I am a freelance writer with a passion for art, photography, cooking, yoga, dancing and travelling. I have an Eastern European background and I love to explore new cultures, discover new things and share my experiences with the world.
Published February 14th 2015
It is official - human flying is possible
Acroyoga is a fusion of three ancient practices – acrobatics, yoga and healing arts. It combines traditional yoga breathing and postures, gymnastic training techniques and therapeutic Thai massage elements.
I first discovered acroyoga overseas and on my return I struggled to find any classes. Then I met Karen Gunter during one of the free Lululemon yoga classes and that's where it all began.
Karen teaches yoga and acroyoga in her studio, the Yoga Garage, located in Belair but she also conducts acro workshops at Point A in the city and at the Energy Clinic in Mile End. The Yoga Garage is a spacious and light venue; Point A is modern and quirky.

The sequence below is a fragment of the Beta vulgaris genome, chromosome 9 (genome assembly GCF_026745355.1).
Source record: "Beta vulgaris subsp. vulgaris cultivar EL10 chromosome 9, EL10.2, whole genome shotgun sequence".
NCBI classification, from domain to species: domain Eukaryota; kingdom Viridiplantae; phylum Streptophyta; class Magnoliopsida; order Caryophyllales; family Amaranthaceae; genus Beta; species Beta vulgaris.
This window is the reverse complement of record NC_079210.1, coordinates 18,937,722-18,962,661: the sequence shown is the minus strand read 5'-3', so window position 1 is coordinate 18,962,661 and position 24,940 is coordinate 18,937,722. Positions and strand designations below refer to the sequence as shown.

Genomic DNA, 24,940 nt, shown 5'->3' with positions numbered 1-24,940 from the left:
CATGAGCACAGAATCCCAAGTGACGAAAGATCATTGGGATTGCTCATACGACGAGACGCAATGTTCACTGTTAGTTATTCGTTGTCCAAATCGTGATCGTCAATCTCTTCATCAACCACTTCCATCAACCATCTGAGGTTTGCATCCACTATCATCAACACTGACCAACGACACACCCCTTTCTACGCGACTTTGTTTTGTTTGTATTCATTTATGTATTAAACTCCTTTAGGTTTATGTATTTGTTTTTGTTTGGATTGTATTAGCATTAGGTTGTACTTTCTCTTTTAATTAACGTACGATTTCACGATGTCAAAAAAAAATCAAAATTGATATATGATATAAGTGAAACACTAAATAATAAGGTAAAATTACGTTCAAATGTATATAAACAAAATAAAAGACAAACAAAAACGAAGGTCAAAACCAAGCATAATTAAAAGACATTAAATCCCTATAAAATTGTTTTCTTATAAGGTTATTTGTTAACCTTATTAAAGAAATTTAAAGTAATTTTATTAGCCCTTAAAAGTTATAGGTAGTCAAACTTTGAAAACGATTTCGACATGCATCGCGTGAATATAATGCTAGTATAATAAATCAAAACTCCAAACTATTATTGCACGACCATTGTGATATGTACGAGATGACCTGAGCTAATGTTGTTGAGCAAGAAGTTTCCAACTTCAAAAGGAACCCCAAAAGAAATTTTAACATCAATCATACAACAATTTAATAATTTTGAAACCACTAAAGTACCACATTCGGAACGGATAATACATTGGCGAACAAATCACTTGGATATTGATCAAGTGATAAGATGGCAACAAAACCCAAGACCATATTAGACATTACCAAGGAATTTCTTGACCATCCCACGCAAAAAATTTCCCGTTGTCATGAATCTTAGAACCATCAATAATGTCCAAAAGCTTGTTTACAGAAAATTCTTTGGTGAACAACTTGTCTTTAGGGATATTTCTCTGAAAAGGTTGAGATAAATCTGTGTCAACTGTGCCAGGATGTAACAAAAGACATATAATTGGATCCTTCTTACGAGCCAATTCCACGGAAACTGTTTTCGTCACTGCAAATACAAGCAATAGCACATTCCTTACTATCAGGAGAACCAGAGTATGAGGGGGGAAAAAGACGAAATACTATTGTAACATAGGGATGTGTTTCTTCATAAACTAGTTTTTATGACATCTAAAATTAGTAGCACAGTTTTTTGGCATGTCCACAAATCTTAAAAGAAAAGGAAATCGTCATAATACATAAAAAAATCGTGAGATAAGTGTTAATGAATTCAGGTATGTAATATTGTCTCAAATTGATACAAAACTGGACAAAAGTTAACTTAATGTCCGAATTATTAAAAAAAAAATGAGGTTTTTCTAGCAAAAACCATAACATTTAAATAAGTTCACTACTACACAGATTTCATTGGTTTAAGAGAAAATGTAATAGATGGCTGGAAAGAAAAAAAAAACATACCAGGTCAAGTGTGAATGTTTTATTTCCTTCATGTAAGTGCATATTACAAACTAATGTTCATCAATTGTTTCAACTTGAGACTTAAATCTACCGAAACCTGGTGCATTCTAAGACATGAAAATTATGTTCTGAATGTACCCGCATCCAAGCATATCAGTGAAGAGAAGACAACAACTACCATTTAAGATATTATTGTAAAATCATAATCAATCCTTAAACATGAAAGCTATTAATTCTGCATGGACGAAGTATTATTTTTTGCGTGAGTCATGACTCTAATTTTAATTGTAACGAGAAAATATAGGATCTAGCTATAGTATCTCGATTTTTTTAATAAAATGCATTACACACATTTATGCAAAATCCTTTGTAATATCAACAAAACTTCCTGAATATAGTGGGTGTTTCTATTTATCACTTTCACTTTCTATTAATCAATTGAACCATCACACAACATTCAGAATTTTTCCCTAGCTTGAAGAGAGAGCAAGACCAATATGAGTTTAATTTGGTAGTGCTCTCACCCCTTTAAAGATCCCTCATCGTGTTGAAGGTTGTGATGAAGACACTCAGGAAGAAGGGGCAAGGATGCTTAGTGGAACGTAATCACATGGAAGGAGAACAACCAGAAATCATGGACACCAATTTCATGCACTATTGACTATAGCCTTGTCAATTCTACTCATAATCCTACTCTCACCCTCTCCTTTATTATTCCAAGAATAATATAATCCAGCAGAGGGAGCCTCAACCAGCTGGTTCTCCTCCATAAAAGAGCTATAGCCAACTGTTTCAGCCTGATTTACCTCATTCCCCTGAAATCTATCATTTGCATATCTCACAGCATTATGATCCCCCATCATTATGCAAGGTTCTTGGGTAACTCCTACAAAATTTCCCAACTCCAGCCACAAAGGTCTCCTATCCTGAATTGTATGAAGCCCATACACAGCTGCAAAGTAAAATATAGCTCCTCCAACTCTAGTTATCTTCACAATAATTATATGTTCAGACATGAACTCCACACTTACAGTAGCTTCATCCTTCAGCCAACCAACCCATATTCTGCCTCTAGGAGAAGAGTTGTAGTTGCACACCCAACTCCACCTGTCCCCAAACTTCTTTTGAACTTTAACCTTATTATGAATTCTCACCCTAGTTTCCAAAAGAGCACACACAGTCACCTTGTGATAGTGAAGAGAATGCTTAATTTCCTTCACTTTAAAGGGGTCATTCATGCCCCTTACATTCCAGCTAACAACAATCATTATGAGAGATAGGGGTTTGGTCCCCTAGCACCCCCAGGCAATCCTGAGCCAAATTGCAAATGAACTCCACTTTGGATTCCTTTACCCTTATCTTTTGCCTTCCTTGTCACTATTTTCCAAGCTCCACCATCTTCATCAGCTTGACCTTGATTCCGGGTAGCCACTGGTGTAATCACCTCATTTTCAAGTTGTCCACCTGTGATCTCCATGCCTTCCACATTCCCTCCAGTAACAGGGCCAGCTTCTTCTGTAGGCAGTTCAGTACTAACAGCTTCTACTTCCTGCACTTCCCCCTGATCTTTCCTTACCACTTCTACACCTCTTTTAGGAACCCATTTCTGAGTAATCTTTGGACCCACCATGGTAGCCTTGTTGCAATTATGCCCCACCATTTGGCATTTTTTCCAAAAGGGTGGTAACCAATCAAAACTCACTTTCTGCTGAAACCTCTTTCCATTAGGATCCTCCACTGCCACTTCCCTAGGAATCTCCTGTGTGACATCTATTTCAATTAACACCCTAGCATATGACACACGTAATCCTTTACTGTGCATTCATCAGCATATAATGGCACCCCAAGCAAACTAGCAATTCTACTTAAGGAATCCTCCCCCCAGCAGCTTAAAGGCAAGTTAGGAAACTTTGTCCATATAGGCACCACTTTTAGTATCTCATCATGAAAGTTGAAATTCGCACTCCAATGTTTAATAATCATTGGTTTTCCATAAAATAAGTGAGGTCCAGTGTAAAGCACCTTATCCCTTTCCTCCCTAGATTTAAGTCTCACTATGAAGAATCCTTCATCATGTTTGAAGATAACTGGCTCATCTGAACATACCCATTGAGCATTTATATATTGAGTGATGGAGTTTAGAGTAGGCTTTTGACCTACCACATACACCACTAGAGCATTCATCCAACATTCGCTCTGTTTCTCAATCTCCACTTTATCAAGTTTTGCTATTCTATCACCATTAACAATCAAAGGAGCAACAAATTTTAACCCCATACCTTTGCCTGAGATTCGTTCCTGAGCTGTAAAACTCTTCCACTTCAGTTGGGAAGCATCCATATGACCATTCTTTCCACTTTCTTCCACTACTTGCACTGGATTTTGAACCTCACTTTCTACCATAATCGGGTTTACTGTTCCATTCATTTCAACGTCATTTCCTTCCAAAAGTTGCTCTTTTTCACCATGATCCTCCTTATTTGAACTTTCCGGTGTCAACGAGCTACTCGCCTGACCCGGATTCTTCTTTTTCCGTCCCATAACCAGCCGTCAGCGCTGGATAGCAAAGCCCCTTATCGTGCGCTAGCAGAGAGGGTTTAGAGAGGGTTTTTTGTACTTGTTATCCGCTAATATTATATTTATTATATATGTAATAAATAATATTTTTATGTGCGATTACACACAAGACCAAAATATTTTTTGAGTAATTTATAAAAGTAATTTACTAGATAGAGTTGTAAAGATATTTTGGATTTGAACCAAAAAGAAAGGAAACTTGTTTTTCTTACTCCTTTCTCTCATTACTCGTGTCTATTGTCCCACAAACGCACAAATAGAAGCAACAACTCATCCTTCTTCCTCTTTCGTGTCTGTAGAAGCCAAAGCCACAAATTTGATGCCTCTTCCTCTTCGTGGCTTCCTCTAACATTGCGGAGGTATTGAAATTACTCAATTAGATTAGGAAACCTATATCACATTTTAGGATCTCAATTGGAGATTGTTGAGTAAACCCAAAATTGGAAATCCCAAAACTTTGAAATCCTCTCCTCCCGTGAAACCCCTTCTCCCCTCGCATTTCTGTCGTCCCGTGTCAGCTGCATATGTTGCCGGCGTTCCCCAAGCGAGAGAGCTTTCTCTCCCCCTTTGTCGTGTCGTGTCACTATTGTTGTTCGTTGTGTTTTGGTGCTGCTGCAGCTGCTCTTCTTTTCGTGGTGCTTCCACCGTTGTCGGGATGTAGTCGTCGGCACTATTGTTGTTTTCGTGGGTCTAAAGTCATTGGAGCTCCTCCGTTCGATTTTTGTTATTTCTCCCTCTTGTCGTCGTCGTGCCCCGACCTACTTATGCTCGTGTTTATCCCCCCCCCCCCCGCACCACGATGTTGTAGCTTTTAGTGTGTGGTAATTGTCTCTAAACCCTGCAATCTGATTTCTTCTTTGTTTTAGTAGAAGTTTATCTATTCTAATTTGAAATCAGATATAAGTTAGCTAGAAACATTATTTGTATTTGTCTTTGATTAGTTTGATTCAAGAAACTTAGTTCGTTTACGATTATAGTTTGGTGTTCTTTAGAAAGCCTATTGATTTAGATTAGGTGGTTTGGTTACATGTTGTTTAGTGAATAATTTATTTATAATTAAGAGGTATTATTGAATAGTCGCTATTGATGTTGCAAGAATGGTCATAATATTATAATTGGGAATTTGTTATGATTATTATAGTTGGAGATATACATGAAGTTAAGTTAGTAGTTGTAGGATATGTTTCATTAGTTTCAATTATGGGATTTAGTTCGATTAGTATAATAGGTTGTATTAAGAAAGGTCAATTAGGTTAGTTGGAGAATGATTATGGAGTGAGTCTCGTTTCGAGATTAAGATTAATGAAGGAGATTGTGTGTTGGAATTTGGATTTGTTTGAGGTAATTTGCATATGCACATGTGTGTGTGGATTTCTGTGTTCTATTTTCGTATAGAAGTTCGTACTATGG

A typical acroyoga session starts with a circle ceremony when all the participants briefly introduce themselves. This is followed by a warm-up, partner flow and inversions. These activities help to develop trust and encourage communication among the participants to prepare them for the most exciting part – flying and acrobatics. The session usually concludes with a thai massage sequence.
Downward Dog Pyramid. Image courtesy of Yoga Garage Facebook
An enjoyable and safe practice of acroyoga requires three roles: the base, the flyer and the spotter. The flyer is elevated from the ground by the base to perform various poses, while the spotter ensures the safety and helps to perfect the pose. A background in gymnastics or yoga is not required, however some level of fitness and flexibility is expected. Partners are welcome but not necessary.
The best way to find out about acro workshops and jams is to follow Yoga Garage on Facebook and keep an eye on the Event section regularly. Acro jams are free of charge but do not provide a dedicated instruction; it's a great opportunity to practice your skills once you have attended a couple of workshops.